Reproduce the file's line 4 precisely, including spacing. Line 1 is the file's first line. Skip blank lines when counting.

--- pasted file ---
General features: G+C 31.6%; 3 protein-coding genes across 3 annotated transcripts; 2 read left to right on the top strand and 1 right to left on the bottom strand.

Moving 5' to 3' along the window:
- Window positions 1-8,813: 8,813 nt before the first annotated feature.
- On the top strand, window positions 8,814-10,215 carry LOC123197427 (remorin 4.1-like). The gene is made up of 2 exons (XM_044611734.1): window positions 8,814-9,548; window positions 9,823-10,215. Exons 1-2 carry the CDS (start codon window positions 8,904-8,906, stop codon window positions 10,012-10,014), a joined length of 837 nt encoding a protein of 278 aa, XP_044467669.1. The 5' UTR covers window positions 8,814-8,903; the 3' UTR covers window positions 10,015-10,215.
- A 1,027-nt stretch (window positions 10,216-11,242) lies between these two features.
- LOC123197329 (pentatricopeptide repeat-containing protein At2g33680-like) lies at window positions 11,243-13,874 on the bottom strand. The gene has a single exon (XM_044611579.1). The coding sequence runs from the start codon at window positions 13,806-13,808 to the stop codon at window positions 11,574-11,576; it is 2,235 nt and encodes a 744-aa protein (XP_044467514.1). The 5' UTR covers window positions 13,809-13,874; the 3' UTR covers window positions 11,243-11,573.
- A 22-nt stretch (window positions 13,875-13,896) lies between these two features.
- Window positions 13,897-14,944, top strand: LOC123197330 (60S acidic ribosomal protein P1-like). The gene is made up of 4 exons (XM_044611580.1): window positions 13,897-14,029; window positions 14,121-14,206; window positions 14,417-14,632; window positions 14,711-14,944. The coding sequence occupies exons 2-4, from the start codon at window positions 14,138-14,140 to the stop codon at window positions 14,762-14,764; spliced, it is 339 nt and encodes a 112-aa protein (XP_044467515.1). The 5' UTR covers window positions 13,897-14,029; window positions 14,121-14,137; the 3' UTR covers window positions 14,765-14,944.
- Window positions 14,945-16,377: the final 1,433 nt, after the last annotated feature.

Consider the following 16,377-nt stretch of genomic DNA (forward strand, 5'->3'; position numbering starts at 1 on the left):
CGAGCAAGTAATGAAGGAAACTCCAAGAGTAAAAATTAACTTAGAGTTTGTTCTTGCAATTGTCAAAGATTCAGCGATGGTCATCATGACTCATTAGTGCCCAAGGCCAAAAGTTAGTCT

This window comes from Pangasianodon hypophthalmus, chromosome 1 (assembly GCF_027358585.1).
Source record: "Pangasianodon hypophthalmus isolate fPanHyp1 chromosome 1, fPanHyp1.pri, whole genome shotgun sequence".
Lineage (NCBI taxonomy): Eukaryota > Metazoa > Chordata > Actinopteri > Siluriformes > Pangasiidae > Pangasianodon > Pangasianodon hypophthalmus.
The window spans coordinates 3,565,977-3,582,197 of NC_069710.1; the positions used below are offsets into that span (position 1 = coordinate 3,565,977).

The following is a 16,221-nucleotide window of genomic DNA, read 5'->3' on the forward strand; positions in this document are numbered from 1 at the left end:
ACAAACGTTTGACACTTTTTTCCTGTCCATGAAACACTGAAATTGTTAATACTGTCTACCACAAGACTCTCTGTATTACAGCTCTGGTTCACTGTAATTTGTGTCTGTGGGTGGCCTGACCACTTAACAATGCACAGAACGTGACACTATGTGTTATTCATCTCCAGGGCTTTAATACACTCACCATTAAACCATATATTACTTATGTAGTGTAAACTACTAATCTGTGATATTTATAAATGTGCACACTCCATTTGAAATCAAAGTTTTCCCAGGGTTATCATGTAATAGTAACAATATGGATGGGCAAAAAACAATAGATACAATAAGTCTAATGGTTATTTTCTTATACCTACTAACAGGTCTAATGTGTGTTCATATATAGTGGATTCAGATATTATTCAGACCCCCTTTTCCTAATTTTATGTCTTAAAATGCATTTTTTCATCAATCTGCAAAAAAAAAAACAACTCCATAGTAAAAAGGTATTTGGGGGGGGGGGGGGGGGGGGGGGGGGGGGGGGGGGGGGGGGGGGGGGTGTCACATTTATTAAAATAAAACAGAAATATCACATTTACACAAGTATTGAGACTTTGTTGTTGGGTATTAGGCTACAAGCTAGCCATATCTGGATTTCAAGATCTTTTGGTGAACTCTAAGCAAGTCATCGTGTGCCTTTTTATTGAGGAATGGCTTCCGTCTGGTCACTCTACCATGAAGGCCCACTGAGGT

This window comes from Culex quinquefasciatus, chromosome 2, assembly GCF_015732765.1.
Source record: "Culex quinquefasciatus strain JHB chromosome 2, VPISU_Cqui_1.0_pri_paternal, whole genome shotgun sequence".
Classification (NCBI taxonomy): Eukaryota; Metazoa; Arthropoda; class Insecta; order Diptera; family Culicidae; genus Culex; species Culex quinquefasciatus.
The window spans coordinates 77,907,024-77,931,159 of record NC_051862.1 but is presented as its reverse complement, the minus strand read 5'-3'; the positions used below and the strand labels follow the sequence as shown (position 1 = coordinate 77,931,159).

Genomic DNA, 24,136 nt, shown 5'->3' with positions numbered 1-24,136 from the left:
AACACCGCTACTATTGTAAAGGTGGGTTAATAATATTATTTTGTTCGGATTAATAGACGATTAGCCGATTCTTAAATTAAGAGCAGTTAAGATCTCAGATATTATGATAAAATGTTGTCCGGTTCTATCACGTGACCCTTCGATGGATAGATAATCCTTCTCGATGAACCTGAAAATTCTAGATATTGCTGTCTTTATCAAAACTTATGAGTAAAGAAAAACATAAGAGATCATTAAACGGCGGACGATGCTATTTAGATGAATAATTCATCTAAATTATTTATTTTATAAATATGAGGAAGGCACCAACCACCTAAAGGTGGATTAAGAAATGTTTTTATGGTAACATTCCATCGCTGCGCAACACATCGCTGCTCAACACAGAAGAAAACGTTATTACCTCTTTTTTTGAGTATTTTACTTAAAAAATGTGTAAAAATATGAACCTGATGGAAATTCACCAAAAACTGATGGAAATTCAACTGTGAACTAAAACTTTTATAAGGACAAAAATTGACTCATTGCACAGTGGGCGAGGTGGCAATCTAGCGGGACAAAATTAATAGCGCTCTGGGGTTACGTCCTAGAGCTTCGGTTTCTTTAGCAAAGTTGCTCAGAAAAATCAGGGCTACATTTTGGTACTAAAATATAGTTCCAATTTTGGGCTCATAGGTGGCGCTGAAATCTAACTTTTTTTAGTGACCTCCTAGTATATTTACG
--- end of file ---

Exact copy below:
- On the top strand, window positions 8,814-10,215 carry LOC123197427 (remorin 4.1-like). The gene is made up of 2 exons (XM_044611734.1): window positions 8,814-9,548; window positions 9,823-10,215. Exons 1-2 carry the CDS (start codon window positions 8,904-8,906, stop codon window positions 10,012-10,014), a joined length of 837 nt encoding a protein of 278 aa, XP_044467669.1. The 5' UTR covers window positions 8,814-8,903; the 3' UTR covers window positions 10,015-10,215.